Arrests made in connection to Mt. Airy, Chestnut Hill property crimes

A relatively calm period in the far corners of Northwest Philadelphia was bolstered by several arrests in recent weeks.

On Wednesday night, police officers from the 14th Police District discussed recent crime trends in Police Service Area Four, which serves Chestnut Hill and sections of Mt. Airy.

They announced that an arrest had been in connection to a series of thefts from the Springside Chestnut Hill Academy. According to departmental reports, on two occasions – March 8 and 9 – thieves entered the school located along the 8000 block of Cherokee St. Once inside, a suspect took two laptops from a mailroom and a drawstring bag containing credit cards and a cell phone.

With no signs of forcible entry, police believed that the thief entered the school by waiting for building occupants to exit.

On Friday, Mar. 15, the suspect returned, and was seen inside the building by school security personnel. Alerting police, the suspect was apprehended and taken to the Northwest Detective Division where he confessed to the thefts. In addition to the arrest, the laptops were recovered.

Sergeant Nicholas Tees, a 14th District supervisor assigned to PSA-4, praised school security for being alert and quickly contacting police with information.

“Sure enough, we were able to catch him,” said Tees of the suspect. “It was a great job.”

Assault in PSA 4

Beyond this arrest, Tees observed that the period from Feb. 20 to Mar. 19 has been comparatively quiet in his section of the 14th District.

Providing an overview of violent and major property-related crime, he said that four aggravated assaults were committed during this period, two of which were domestic in nature, of which one resulted in arrest.In addition, one assault occurred at a Chestnut Hill public school.

According to police reports, on March 11 at approximately 1:45 p.m. a student at J.S. Jenks School was “jabbed” with a pencil in the chest and back, causing scratches. The complainant, who was not identified by police, was involved in a verbal dispute with the alleged offender prior to the stabbing.

The offender, who the report did not identify beyond being an 11 to 15 year-old female, was apparently suspended by school administrators for one day.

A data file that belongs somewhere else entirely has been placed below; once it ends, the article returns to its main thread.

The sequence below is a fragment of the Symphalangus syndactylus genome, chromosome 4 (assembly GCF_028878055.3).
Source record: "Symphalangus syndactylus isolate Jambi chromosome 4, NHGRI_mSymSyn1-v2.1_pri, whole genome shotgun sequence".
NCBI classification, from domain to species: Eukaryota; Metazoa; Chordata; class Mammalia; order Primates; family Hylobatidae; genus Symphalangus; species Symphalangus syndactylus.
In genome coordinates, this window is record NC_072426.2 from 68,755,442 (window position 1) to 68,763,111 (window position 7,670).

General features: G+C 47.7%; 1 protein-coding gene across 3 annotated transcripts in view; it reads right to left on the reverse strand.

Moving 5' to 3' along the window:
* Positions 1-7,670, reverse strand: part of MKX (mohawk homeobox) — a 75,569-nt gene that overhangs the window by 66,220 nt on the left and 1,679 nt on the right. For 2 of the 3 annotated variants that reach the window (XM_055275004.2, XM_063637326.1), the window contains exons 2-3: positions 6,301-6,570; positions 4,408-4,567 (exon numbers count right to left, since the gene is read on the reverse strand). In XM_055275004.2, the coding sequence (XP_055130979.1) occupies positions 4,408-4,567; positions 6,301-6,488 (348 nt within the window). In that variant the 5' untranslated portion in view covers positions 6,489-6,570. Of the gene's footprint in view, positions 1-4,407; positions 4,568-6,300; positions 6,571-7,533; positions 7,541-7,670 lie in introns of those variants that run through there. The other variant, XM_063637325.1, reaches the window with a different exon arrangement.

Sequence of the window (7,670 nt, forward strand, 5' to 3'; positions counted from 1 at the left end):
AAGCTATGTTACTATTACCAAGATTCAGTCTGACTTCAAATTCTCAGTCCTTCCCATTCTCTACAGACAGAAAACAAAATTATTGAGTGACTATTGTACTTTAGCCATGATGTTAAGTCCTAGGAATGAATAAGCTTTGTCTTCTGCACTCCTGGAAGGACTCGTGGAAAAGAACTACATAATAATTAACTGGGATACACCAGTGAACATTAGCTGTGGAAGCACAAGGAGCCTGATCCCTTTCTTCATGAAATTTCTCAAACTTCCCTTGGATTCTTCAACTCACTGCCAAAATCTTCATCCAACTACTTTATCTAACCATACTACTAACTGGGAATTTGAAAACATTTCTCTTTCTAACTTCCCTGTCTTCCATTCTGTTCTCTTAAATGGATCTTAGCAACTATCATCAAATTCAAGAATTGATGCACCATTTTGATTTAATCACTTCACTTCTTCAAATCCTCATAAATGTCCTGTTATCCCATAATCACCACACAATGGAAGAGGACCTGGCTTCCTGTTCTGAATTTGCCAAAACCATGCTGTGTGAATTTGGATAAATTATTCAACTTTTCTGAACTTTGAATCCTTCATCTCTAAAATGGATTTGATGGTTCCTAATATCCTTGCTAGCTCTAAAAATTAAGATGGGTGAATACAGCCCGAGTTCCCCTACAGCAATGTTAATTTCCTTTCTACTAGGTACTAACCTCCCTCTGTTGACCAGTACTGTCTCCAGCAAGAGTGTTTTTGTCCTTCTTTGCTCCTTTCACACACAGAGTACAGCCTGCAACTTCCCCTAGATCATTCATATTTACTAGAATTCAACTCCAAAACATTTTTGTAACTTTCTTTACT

Property crime in PSA 4

Turning to property crime, Tees noted that two robberies were committed, one of which – the theft of an iPhone – resulted in an arrest, thanks in part to a tracking application installed on the cell phone.

Tees urged all smart phone users to install similar apps on their mobile devices to assist police in the event of a theft or robbery.

Officer Thomas Seymour observed that purloined cell phones often end up for sale on Craigslist, sometimes within hours. While noting that it was possible to search for one’s stolen property, he advised against attempting to buy back the device.

“Don’t go on your own,” Seymour suggested. “Give us a call – we’ll set something up.”

While property crimes are are down – six burglaries and five thefts from vehicles were reported in the month preceding the meeting – Tees provided a few tips that would prevent residents from unknowingly assisting home invaders.

Referencing a recent heist from a home in a neighboring Police Service Area, Tees implored residents with burglar alarms installed in their homes to register the systems with the city. The service costs $50 annually, and paperwork is available on the police department’s website, phillypolice.com.

In addition, Tees recommended limiting the distribution of keys to one’s residence, and being careful what is mentioned to guests and visitors of one’s home, especially workers.

While ascribing the reduction in burglaries to increased vigilance on the part of the public, he urged residents not to hesitate in calling police should they notice something awry.

“Elevate your guard, and call us,” said Tees. “Let us determine if they are legitimate.”

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